There’s a wealth of data on home buyers, sellers and renters in this year’s Zillow Group Report on Consumer Housing Trends – a self-administered study that gathered information between May 17 and June 5, 2017 from a total of 13,125 key household decision-makers.

Zillow’s 15 favorites:


  • Thirty-nine percent of Baby Boomer and 25 percent of Silent Generation homeowners* still live in the first home they bought. There are likely several million homes that will hit the market over the next two decades for the first time since the 1950s or 1960s. What state will they be in? This is potentially a pool of “affordable” entry-level homes.
  • Forty percent of U.S. homeowners share their home with a pet. The data on Americans and their pets is so sparse, it’s a socio-economic research black hole. It was great to finally put a number on the phenomenon. And the number is impressive: Four in 10 American homeowners have a pet (mostly dogs).
  • Fourteen percent of U.S. homeowners say their home needs serious updating; 61 percent say their home could use “a little updating.” This speaks to the enormous potential demand in the American economy for home improvement labor and materials, and to an often-overlooked cost (both financial and emotional) of homeownership.


  • When renters* decide to relocate, it’s often prefaced by an increase in rent. Seventy-nine percent of renters who moved from a previous rental experienced a rent increase before moving, with more than half (57 percent) indicating that their decision to move was directly influenced by that increase, including 26 percent who state they were greatly affected by a rent increase previously. Only 21 percent experienced no rent increase in their prior home before moving.
  • Today’s renters cast a wide net to find a new place, contacting a variety of property managers and landlords, all while hoping for a timely response back. On average, a renter contacts 4.5 landlords or property managers and submits 2.6 applications. Almost a third (32 percent) submit three or more applications, demonstrating that for renters in competitive and fast-moving markets, disappointment and competition are now an unfortunate part of the rental process.
  • African-American/black renters submit 3.1 and Hispanic/Latino renters submit 2.9 applications for a rental home, on average, compared with just 2.3 for Caucasian/white renters.
  • When renters move, most stay in the same city (53 percent), and 12 percent even stay in the same neighborhood. Only 30 percent move to a different city (but stay in the same state), and 15 percent move to a different state. When it comes down to it, moving can be a heavy lift, and many renters may end up becoming comfortable with their neighborhood and its offerings.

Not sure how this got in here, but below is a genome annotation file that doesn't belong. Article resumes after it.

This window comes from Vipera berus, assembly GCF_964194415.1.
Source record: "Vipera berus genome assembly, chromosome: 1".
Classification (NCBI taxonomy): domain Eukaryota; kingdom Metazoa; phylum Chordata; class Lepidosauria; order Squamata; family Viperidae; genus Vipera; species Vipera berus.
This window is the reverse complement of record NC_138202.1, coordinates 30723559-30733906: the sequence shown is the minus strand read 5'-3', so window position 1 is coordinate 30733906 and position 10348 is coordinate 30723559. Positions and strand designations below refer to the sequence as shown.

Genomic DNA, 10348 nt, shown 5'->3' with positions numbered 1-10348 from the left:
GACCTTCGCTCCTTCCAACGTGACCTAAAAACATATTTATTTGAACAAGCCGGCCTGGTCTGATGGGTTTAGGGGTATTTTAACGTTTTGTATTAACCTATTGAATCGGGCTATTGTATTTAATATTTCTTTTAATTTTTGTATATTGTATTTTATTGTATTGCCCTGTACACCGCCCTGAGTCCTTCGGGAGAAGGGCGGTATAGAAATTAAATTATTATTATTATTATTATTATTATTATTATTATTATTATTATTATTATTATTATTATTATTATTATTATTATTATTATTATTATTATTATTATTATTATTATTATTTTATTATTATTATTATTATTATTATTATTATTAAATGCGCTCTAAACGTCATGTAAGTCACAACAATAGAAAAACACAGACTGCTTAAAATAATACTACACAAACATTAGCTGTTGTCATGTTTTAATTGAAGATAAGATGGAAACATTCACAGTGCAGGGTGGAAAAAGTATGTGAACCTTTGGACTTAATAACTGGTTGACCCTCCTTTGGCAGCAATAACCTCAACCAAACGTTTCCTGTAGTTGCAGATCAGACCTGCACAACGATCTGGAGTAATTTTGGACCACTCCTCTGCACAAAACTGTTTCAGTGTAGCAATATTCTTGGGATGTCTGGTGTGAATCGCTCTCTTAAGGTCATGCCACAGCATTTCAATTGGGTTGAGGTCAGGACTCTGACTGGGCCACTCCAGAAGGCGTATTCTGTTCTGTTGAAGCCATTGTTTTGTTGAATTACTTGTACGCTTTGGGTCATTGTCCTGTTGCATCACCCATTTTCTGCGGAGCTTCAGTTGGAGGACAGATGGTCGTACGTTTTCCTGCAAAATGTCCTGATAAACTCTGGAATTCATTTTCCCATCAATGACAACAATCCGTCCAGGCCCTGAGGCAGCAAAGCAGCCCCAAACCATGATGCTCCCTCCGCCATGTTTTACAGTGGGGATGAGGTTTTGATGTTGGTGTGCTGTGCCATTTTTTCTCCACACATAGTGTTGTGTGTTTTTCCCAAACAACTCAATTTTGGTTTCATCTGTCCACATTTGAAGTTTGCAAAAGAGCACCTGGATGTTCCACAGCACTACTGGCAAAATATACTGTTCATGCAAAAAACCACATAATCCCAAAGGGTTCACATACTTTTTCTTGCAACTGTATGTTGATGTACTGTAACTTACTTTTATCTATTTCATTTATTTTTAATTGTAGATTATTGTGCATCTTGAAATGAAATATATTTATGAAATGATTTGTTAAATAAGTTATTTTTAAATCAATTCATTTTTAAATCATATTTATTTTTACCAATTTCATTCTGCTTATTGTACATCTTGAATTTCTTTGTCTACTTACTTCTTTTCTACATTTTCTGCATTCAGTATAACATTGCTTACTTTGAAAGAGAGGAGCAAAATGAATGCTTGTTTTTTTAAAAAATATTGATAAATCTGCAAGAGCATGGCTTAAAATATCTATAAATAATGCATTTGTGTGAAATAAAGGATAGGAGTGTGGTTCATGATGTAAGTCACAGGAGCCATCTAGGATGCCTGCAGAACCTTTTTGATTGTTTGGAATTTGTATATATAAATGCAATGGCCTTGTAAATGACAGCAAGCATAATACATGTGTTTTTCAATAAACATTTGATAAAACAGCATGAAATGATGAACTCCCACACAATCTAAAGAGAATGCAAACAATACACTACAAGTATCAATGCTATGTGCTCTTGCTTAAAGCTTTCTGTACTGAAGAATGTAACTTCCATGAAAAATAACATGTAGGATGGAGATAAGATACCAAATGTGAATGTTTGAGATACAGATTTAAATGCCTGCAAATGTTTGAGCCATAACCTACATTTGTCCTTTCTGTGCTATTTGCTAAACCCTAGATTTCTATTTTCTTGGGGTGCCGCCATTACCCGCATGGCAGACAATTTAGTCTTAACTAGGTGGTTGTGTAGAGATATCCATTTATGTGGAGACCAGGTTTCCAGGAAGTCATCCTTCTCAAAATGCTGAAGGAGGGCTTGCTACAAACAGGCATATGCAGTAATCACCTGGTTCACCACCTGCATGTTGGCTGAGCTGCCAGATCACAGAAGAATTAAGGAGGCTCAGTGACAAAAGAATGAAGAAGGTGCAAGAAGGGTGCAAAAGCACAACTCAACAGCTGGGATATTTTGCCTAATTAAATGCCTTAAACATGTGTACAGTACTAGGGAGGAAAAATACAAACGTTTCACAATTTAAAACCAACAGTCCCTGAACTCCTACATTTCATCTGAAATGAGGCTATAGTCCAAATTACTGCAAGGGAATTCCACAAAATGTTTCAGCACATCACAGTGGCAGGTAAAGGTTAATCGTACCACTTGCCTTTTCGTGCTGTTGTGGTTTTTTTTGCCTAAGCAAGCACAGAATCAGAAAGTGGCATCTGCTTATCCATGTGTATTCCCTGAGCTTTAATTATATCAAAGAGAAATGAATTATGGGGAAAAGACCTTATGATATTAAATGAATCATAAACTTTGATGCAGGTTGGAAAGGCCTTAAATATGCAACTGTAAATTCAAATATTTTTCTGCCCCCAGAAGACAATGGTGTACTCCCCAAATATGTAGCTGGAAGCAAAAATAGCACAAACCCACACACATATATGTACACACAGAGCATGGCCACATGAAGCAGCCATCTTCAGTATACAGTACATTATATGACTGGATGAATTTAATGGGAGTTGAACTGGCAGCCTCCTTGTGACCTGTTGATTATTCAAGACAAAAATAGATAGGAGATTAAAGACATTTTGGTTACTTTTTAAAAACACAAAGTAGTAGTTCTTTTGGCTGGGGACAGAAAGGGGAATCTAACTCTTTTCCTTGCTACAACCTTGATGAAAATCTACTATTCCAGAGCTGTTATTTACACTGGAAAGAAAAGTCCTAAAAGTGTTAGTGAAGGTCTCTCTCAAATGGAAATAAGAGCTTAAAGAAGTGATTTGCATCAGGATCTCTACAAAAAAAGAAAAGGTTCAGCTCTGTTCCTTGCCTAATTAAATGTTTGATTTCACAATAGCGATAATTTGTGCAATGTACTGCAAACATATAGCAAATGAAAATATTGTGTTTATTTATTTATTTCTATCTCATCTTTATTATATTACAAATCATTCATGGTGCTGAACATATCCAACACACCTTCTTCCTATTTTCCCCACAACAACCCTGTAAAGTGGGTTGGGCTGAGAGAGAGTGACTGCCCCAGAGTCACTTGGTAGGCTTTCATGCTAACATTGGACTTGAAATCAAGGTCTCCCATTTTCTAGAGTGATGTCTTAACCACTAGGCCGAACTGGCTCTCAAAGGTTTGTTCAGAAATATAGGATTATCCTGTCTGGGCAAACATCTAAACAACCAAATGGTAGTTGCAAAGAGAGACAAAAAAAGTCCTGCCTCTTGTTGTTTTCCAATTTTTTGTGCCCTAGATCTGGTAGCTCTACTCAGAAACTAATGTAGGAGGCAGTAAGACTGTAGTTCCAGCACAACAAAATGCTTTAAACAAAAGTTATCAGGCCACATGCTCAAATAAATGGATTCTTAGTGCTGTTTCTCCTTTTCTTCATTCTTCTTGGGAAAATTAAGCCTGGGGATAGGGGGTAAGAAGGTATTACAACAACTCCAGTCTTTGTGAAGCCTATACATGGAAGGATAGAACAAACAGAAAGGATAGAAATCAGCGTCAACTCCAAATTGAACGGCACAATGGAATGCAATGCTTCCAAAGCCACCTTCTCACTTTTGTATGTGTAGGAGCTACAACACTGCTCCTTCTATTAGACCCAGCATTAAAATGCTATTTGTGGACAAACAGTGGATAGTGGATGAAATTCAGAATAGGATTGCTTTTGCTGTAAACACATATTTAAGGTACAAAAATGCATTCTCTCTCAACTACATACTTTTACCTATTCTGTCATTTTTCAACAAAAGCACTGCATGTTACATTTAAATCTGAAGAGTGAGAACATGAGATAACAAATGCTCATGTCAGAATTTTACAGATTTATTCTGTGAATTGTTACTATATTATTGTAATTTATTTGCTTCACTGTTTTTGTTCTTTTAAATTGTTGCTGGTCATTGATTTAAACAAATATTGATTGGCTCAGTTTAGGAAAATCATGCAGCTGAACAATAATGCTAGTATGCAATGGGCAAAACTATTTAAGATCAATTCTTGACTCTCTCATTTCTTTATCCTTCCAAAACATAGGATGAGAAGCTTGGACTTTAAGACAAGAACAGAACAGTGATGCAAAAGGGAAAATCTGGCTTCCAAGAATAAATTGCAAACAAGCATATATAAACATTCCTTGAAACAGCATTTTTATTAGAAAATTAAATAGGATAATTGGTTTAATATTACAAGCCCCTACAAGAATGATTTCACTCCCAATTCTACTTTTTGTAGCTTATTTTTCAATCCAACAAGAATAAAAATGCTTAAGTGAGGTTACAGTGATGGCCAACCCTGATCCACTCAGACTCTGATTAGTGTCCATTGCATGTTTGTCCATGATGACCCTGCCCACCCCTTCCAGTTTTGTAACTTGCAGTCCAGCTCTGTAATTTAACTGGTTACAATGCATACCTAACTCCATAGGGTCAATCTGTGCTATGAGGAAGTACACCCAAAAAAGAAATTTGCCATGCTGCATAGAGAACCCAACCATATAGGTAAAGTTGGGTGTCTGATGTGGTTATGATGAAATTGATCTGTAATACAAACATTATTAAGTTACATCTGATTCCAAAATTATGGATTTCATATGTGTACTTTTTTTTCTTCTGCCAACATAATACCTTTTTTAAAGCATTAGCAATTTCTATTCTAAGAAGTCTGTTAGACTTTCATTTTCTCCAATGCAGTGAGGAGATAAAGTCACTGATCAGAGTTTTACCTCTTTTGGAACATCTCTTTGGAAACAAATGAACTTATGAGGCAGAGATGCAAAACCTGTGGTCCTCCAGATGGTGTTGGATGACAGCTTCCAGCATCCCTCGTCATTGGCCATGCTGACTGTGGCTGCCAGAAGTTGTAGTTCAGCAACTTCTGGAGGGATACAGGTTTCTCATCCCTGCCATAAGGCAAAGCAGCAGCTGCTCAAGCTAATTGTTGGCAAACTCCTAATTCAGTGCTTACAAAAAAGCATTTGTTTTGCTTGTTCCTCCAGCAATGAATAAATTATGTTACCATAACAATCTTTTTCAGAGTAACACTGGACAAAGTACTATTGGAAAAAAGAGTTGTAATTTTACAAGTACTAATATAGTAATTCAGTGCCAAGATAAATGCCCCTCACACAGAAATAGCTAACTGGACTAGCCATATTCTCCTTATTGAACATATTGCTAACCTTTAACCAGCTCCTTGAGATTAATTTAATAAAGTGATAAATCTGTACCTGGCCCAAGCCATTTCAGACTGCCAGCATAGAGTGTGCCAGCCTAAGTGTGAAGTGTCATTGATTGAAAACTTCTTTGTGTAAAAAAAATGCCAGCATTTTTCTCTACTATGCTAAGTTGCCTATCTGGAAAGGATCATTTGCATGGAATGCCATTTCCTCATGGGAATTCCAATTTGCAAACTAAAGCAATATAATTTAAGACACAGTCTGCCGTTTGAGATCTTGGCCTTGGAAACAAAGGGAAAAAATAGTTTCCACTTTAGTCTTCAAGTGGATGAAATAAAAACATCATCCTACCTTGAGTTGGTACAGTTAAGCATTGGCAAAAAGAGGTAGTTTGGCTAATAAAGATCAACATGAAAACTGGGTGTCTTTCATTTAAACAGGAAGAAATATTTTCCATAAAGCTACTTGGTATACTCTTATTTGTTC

• Nearly a third (29 percent) of buyers* go over budget. More than a third of Millennial buyers (37 percent) go over budget, compared with 27 percent of Generation X buyers, 19 percent of Baby Boomers and 25 percent of the Silent Generation. Perhaps due to their inexperience, first-time buyers (many of them Millennials) are more likely to exceed their budget (32 percent) than repeat buyers (27 percent). Blowing the budget could also be tied to the fact that more than half of homes available to buy are valued in the top one-third of all homes. More than 40 percent of home buyers are first-time buyers, compounding the intense competition for less expensive homes.
  • Fifty-seven percent of first-time buyers also considered renting, with Millennials most likely to consider that path (62 percent). Given the state of the market for first-time and younger buyers noted above, it’s no wonder. Owning a home can have a lot of financial advantages over the long haul compared to renting, but renting offers flexibility for many would-be buyers who are not quite ready to make a jump.


  • Millennials make up almost one-third (32 percent) of sellers*. For all the talk about Millennials having trouble saving down payments and getting into their first homes, a fair share of them have both done that and are turning around to sell.
  • While 36 percent of sellers attempt to sell their homes on their own, although only 11 percent actually do. Many sellers who attempt to or do sell their homes on their own believe it saves time (36 percent) and money (57 percent). Some feel they’re their own best agents because they know their homes better than any agent could (27 percent), or they’ve had negative experiences with an agent (14 percent). Almost a third of these sellers already have a potential buyer in mind (29 percent), eliminating the need for an agent’s help with marketing.
  • One in two sellers (50 percent) sell their home below its list price. Millennial (30 percent) and Generation X sellers (24 percent) are more likely to sell their homes above list price than older generations (11 percent of Baby Boomer and 19 percent of Silent Generation sellers). This trend is attributable in part to location: Younger sellers are more likely to be selling a home in an urban area, where homes sell above their listing prices 29 percent of the time (compared with 20 percent in the suburbs and 13 percent in rural areas).

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